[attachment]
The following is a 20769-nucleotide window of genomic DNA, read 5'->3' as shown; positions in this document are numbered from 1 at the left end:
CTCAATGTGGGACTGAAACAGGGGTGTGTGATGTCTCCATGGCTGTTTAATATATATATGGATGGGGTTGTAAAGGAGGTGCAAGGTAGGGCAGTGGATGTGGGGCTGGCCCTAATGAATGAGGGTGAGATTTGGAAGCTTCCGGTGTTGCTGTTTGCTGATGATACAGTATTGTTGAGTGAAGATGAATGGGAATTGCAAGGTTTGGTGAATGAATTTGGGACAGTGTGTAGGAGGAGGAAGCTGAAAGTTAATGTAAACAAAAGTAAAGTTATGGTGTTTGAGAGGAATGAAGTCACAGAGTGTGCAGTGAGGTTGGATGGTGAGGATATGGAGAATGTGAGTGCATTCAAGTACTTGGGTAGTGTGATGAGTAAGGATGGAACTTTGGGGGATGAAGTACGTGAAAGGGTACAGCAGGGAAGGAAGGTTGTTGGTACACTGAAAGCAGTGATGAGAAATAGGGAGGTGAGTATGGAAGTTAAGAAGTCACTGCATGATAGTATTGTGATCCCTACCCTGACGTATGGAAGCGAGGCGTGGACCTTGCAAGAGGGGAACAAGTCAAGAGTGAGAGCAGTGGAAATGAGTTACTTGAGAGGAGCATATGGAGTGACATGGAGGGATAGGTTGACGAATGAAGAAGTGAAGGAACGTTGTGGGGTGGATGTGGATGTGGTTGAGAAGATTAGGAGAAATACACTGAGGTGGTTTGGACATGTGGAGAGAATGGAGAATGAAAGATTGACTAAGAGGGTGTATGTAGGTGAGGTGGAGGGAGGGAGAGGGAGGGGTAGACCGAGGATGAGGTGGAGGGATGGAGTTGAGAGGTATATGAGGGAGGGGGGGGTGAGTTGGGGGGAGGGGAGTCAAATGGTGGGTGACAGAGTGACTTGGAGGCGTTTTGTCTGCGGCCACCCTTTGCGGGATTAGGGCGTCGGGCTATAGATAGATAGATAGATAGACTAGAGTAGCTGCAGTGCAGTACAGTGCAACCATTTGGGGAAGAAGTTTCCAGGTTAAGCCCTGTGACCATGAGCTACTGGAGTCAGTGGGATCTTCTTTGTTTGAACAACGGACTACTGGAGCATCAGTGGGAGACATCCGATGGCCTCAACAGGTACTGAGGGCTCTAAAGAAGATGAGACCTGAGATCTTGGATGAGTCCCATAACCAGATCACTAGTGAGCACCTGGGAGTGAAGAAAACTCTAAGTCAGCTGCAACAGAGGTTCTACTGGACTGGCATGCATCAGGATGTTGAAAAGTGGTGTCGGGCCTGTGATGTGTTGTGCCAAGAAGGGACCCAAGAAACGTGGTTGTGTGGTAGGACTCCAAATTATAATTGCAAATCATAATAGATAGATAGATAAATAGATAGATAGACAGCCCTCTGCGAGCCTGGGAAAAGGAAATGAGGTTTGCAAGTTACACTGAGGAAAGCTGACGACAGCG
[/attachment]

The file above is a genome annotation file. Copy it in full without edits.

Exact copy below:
The following is a 20769-nucleotide window of genomic DNA, read 5'->3' as shown; positions in this document are numbered from 1 at the left end:
CTCAATGTGGGACTGAAACAGGGGTGTGTGATGTCTCCATGGCTGTTTAATATATATATGGATGGGGTTGTAAAGGAGGTGCAAGGTAGGGCAGTGGATGTGGGGCTGGCCCTAATGAATGAGGGTGAGATTTGGAAGCTTCCGGTGTTGCTGTTTGCTGATGATACAGTATTGTTGAGTGAAGATGAATGGGAATTGCAAGGTTTGGTGAATGAATTTGGGACAGTGTGTAGGAGGAGGAAGCTGAAAGTTAATGTAAACAAAAGTAAAGTTATGGTGTTTGAGAGGAATGAAGTCACAGAGTGTGCAGTGAGGTTGGATGGTGAGGATATGGAGAATGTGAGTGCATTCAAGTACTTGGGTAGTGTGATGAGTAAGGATGGAACTTTGGGGGATGAAGTACGTGAAAGGGTACAGCAGGGAAGGAAGGTTGTTGGTACACTGAAAGCAGTGATGAGAAATAGGGAGGTGAGTATGGAAGTTAAGAAGTCACTGCATGATAGTATTGTGATCCCTACCCTGACGTATGGAAGCGAGGCGTGGACCTTGCAAGAGGGGAACAAGTCAAGAGTGAGAGCAGTGGAAATGAGTTACTTGAGAGGAGCATATGGAGTGACATGGAGGGATAGGTTGACGAATGAAGAAGTGAAGGAACGTTGTGGGGTGGATGTGGATGTGGTTGAGAAGATTAGGAGAAATACACTGAGGTGGTTTGGACATGTGGAGAGAATGGAGAATGAAAGATTGACTAAGAGGGTGTATGTAGGTGAGGTGGAGGGAGGGAGAGGGAGGGGTAGACCGAGGATGAGGTGGAGGGATGGAGTTGAGAGGTATATGAGGGAGGGGGGGGTGAGTTGGGGGGAGGGGAGTCAAATGGTGGGTGACAGAGTGACTTGGAGGCGTTTTGTCTGCGGCCACCCTTTGCGGGATTAGGGCGTCGGGCTATAGATAGATAGATAGATAGACTAGAGTAGCTGCAGTGCAGTACAGTGCAACCATTTGGGGAAGAAGTTTCCAGGTTAAGCCCTGTGACCATGAGCTACTGGAGTCAGTGGGATCTTCTTTGTTTGAACAACGGACTACTGGAGCATCAGTGGGAGACATCCGATGGCCTCAACAGGTACTGAGGGCTCTAAAGAAGATGAGACCTGAGATCTTGGATGAGTCCCATAACCAGATCACTAGTGAGCACCTGGGAGTGAAGAAAACTCTAAGTCAGCTGCAACAGAGGTTCTACTGGACTGGCATGCATCAGGATGTTGAAAAGTGGTGTCGGGCCTGTGATGTGTTGTGCCAAGAAGGGACCCAAGAAACGTGGTTGTGTGGTAGGACTCCAAATTATAATTGCAAATCATAATAGATAGATAGATAAATAGATAGATAGACAGCCCTCTGCGAGCCTGGGAAAAGGAAATGAGGTTTGCAAGTTACACTGAGGAAAGCTGACGACAGCG